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How Can We Prevent Operator Assault?


In the fight against assaults, there are ways for transit agencies to protect their bus operators. Agencies can install security cameras, call buttons to alert police and install bus barriers. Agencies can also provide guidance and training for their operators. Operators can face many different types of assault, and according to Brendan Danaher, the director of government affairs for the Transport Workers Union (TWU), some types of assault go unreported.

“For us and for many of the people that we represent, the biggest concern right now is bus operators who are subject to assault on a regular basis. In fact, depending on how you define assault, it is so common that sometimes people don’t even report it, verbal assaults and being spat on are things that happen maybe daily – certainly weekly. So it’s difficult to determine what those numbers are, but as you get into more dangerous and severe types of assault, whether that’s brandishing a weapon or being sprayed with mace or actually being punched or physically assaulted. Those do get reported,” said Danaher.

In a story published by Metro Magazine, an example of an assault is given. It’s 3:37 p.m. when Control Center gets the priority call. An anxious bus driver is requesting police assistance. “Two passengers are refusing to leave the bus and are threatening to assault me.” The driver leaves the radio open for Control to hear the escalating exchange of comments and subsequent violence. The police are called, and by the time they arrive, the perpetrators have left the bus on foot. Some passengers remain on the scene of what was initially a full vehicle. They mill about on the sidewalk while one passenger sits next to the stunned bus driver administering comfort. A bloody nose, a split lip, perhaps a fractured jaw, and a bus driver rocked to his core. Within hours of the assault, the news spreads across the authority. The local media is alerted. The front line is fevered with fear of a lawless customer population and recriminations against what they perceive is a dismissive Control Center and an apathetic executive leadership.

Now, the Monday Morning Quarterbacking begins. The digital tape is pulled. Management and union representatives review and come to different conclusions. “The driver got out of his seat. He was looking for a fight.” “No, he was just doing his job. The other riders expected him to shut the perpetrators down.” Situations such as this are why transit work assaults are a complex issue and require multi-layered analysis and multi-tiered response.

With assaults being common, and on the rise, how can your agency help prevent these actions against your drivers?

Prepare the Drivers

Traditional customer service training relies on pre-written scripts to develop skills. But human beings, particularly those who are agitated, respond poorly to a canned response. Teaching bus drivers to build community with their ridership through empathy and authentic concern will add a layer of protection to the bus driver.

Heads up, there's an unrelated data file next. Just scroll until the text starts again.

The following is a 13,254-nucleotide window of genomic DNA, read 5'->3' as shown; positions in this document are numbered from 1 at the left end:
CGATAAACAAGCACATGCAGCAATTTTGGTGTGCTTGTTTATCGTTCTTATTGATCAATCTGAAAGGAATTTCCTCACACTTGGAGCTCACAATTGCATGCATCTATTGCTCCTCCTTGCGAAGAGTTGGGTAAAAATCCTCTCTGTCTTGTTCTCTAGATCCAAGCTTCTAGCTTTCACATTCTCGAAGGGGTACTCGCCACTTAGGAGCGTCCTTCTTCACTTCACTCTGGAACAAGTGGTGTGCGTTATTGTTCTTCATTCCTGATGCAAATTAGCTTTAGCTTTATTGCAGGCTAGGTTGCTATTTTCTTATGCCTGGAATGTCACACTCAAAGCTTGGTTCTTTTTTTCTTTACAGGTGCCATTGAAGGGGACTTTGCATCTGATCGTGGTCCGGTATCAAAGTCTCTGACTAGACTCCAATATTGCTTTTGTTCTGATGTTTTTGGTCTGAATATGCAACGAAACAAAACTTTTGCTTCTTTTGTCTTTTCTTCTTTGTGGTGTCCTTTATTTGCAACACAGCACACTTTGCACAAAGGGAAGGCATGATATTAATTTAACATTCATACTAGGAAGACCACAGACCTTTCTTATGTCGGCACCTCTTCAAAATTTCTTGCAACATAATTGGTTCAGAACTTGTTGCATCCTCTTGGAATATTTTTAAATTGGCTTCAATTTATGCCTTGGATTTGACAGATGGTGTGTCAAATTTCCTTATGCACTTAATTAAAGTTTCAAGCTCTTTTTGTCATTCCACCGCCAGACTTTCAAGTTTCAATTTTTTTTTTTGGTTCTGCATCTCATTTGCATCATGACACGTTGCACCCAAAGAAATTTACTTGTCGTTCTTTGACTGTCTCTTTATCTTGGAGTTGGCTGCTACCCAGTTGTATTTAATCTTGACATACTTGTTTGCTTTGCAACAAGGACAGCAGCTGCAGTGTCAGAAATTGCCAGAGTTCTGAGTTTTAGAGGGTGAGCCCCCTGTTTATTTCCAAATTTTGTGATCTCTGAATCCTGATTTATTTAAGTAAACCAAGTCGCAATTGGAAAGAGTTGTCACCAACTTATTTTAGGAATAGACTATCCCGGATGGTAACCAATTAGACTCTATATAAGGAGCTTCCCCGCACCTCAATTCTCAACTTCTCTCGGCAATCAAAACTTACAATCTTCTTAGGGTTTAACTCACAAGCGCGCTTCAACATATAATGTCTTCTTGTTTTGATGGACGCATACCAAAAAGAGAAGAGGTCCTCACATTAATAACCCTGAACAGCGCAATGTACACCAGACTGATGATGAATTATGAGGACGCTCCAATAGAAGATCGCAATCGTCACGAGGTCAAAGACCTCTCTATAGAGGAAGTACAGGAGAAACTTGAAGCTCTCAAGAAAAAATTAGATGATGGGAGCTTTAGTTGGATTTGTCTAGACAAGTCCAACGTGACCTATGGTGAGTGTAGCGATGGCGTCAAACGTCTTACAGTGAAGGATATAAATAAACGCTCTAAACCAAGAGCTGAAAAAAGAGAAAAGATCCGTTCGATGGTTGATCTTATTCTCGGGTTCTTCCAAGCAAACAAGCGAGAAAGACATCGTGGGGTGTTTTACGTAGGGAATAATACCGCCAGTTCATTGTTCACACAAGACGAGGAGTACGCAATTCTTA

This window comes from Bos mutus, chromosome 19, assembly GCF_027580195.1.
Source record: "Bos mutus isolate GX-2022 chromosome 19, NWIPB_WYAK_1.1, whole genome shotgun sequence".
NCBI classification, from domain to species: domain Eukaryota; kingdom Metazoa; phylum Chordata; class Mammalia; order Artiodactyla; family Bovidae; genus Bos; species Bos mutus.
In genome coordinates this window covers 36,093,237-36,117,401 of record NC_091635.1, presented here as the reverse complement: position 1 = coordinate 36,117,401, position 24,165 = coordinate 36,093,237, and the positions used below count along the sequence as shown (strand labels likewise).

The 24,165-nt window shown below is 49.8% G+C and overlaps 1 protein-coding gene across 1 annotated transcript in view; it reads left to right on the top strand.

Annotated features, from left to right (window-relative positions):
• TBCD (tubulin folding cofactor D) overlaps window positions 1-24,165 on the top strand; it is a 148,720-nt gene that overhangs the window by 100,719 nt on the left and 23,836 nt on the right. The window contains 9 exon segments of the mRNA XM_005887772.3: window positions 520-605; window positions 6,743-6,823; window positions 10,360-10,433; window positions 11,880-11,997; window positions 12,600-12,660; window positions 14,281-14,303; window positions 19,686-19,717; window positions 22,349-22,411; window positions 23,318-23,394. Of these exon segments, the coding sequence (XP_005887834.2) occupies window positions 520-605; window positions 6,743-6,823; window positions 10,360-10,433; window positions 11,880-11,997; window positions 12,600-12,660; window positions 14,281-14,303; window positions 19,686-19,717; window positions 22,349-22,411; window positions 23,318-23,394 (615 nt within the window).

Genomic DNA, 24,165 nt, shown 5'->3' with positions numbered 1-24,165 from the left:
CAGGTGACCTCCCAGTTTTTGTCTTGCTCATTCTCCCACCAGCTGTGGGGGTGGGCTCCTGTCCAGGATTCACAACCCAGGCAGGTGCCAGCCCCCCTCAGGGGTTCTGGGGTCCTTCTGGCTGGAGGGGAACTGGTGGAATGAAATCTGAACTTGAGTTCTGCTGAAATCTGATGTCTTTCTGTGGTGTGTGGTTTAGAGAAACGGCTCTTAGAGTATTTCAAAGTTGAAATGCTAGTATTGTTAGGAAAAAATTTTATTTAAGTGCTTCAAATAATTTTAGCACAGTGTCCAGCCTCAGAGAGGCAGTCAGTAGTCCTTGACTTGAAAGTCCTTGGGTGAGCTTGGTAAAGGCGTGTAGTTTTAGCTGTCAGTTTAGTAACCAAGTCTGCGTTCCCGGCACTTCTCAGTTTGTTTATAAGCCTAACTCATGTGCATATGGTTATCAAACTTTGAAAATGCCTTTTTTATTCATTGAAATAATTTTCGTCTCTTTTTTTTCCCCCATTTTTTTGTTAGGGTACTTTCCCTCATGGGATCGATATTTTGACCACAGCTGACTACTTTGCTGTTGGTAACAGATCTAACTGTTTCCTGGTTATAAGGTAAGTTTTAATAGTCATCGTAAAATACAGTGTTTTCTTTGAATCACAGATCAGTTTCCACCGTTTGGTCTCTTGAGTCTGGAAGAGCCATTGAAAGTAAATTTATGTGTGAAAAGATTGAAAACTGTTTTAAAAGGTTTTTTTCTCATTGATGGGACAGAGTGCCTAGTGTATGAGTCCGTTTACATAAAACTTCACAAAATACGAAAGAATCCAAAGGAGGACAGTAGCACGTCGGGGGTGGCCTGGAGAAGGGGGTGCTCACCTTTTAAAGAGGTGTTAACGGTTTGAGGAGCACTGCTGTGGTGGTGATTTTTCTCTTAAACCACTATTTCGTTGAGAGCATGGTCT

A good example, provided by National RTAP’s Problem Passengers training, can be found when you click here.

Drivers need to know the difference between Escalators and De-escalators.

High-Percentage Escalators
◗ Cornering

◗ Humiliating

◗ Ignoring

High-Percentage De-escalators

◗ Calm/Assertive

◗ Informing

◗ Reflective listening

◗ Opening Questions

◗ Uniting

Below you will find several other ways you can address assault before and after an event takes place. Being a team speaks volumes to your drivers and your riders.

Try implementing these actions:

Create a heat map for most violent routes at the most violent hour of the day/night; station transit police on those routes rather than stationing them on less distressed routes.

Teach managers, supervisors, control center, and transit police to respond with empathy when an assault or threat has occurred.

Keep the assaulted bus driver informed of the legal process against the perpetrator and what the outcome was.

Work with the union to develop sensible and clearly written policies on what constitutes self-defense and what constitutes aggression.

Advocate publicly for the safety of the driver by taking shared concerns to local and state government to push for more comprehensive laws on driver assaults.

Create signage across the transit system stating that “Assaulting Bus Drivers is a serious crime, which will not be tolerated.”

Don’t hesitate to ban violent offenders from the system. You will be creating a safer system for both the driver and the riding public.

Survey your frontline for their safety priorities. Publicize the survey results widely within the organization to maintain engagement and encourage accountability and empowerment. For instance, if only 50% of the driver population strongly commits to shields while the other 50% are against them, publicize the response and follow up with working committees for alternative solutions.

As stated by Randy Tonnellier, manager of operations at Winnipeg Transit, “Safety for our operators, inspectors, and all of our riding public is important to us, so it’s something we’re always working on because we want everyone to feel comfortable when using our services.”

Resources:

https://www.metro-magazine.com/security-and-safety/article/732995/multi-tiered-response-key-to-preventing-operator-assaults#postcomments

https://www.masstransitmag.com/safety-security/article/12267499/operator-safety-protecting-bus-drivers

http://nationalrtap.org/Resource-Center/Advanced-Search/fid/110

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